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An oscilloscope is an electronic tool used to graphically depict sound waves and environmental frequencies. This sort of tool is helpful in a number of different applications. Some of the most common include music, particularly radio frequencies and digital music remastering, but it can also be helpful in certain circuitry and engineering scenarios and in doing things like measuring seismic activity and certain other sounds in nature. Most devices are calibrated to not just depict the sound waves happening in one instant, but also to track them over time, noting changes and significant shifts. They’re usually fairly easy to control and manipulate, and users can calibrate them to achieve a number of different goals. Additionally there are many different models to choose from, often with a range of specifications. Some are basic and easy to use, whereas others are much more complicated and often require supporting software and other equipment. People looking to buy one of these tools are usually wise to research the available options and carefully consider their needs before making an investment.
A typical oscilloscope is a rectangular box with a small screen, numerous input connectors and control knobs, and buttons on the front panel. A grid called the graticule on the face of the screen helps with measurement. Each square in the graticule is known as a division. The signal to be measured is fed to one of the input connectors, which is usually a coaxial connector that uses an electrical cord or other cabling. If the signal source has its own coaxial connector, then a simple coaxial cable may be all that’s required; otherwise, a specialized cable called a “scope probe” may be required, though in these cases the probe usually comes with the device.
In its simplest and most basic mode, the device draws a horizontal line called the trace across the middle of the screen from left to right that relates to the sounds heard and absorbed. One of the controls, the timebase control, sets the speed at which the line is drawn. It’s usually calibrated in seconds per division. If the input voltage departs from zero, the trace is deflected either upwards or downwards. Another control, the vertical control, sets the scale of the vertical deflection and is calibrated in volts per division. The resulting trace is a graph of voltage against time, with the most recent past to the left, the less recent past to the right.
When the input signal is what’s known as “periodic,” it’s usually possible to get a simple trace by setting the timebase to match the frequency of the input signal. For example, if the input signal is a 50 Hz sine wave, then its period is 20 ms, so the timebase should be adjusted so that the time between successive horizontal sweeps is 20 ms. This mode is called continual sweep. The flaw with this is that the tool's primary timebase is not usually perfectly accurate, and the frequency of the input signal is not usually perfectly stable; as a result, the trace may drift across the screen, which can make measurements difficult.
These devices typically have a function called the “trigger” that helps provide a more stable trace. In essence, the trigger causes the scope to pause after reaching the right hand side of the screen, where it waits for a specified event before returning to the left hand side of the screen and drawing the next trace. The effect is a resynchronization of the timebase to the input signal, which prevents horizontal drift. Trigger circuits allow the display of nonperiodic signals such as single pulses, as well as periodic signals such as sine waves and square waves.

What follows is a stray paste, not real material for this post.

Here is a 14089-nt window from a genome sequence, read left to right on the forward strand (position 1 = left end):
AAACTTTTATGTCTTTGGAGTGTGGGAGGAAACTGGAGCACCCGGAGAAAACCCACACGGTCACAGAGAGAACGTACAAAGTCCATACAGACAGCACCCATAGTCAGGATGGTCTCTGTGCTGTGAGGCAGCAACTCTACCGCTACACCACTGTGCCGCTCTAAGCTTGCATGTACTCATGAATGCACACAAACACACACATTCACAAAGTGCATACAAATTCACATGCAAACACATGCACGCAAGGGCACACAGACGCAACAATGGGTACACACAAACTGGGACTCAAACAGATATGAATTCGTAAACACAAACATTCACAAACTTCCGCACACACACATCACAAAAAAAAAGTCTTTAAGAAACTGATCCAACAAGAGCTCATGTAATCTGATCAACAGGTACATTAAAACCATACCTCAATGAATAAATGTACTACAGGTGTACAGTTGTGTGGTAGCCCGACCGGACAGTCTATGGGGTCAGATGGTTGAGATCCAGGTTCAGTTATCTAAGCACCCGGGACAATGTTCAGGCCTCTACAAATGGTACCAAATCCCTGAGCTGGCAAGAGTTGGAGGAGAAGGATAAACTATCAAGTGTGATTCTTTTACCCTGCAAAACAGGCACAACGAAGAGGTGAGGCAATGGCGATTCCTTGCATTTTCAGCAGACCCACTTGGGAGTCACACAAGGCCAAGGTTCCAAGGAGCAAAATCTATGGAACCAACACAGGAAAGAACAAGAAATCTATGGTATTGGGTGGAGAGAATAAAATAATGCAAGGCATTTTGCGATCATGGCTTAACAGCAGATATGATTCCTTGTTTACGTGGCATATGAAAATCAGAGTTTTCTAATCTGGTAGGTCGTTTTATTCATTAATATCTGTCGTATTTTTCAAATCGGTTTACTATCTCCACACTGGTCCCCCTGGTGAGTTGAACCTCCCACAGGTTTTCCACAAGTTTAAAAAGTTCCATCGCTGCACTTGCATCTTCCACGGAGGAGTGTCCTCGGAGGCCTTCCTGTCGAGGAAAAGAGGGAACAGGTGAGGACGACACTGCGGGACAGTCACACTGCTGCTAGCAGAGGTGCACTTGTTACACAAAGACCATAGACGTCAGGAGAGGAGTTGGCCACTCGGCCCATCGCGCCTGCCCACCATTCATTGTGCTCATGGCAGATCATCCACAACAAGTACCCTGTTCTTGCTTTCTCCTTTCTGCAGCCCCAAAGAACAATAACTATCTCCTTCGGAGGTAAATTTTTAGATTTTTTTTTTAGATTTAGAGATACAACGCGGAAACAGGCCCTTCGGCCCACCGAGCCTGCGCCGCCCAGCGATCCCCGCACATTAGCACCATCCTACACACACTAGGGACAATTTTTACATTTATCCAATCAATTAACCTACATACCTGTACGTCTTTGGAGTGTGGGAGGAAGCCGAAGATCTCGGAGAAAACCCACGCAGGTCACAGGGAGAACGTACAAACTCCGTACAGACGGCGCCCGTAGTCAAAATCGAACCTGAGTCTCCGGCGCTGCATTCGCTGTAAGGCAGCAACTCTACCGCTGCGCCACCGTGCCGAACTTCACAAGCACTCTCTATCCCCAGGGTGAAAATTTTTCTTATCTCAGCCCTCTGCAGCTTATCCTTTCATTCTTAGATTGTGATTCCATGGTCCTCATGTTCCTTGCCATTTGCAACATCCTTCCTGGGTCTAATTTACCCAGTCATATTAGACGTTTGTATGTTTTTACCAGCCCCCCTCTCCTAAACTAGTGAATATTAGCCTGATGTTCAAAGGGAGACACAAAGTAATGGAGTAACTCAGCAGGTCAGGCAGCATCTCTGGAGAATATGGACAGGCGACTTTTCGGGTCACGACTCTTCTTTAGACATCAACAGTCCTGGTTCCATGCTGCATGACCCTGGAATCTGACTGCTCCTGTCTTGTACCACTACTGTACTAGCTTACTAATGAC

Types of trigger include:
- external trigger, a pulse from an external source connected to a dedicated input on the scope;
- edge trigger, an edge-detector that generates a pulse when the input signal crosses a specified threshold voltage in a specified direction;
- video trigger, a circuit that extracts synchronising pulses from video formats such as PAL and NTSC and triggers the timebase on every line, a specified line, every field, or every frame; and
- delayed trigger, which waits a specified time after an edge trigger before starting the sweep.
External Signals and Input Channels
Most devices also allow users to bypass the timebase and feed an external signal into the horizontal amplifier. This is called X-Y mode, and is useful for viewing the phase relationship between two signals, as might be done in radio and television engineering. When the two signals are sinusoids of varying frequency and phase, the resulting trace is called a Lissajous curve.
Some oscilloscopes have cursors, which are lines that can be moved about the screen to measure the time interval between two points, or the difference between two voltages. Most devices also have two or more input channels, which allows them to display more than one input signal on the screen at a given time. Usually they has a separate set of vertical controls for each channel, but only one triggering system and timebase.
A dual-timebase device has two triggering systems so that two signals can be viewed on different time axes. This is also known as a "magnification" mode. The user first traps the desired signal using a suitable trigger setting. Then he or she enables the magnification, zoom, or dual timebase feature, and can move a window to look at details of the complex signal.
Sometimes the event that the user wants to see may only happen occasionally. To catch these events, some oscilloscopes are "storage scopes" that preserve the most recent sweep on the screen. Some digital models can sweep at speeds as slow as once per hour, emulating a strip chart recorder. That is, the signal scrolls across the screen from right to left.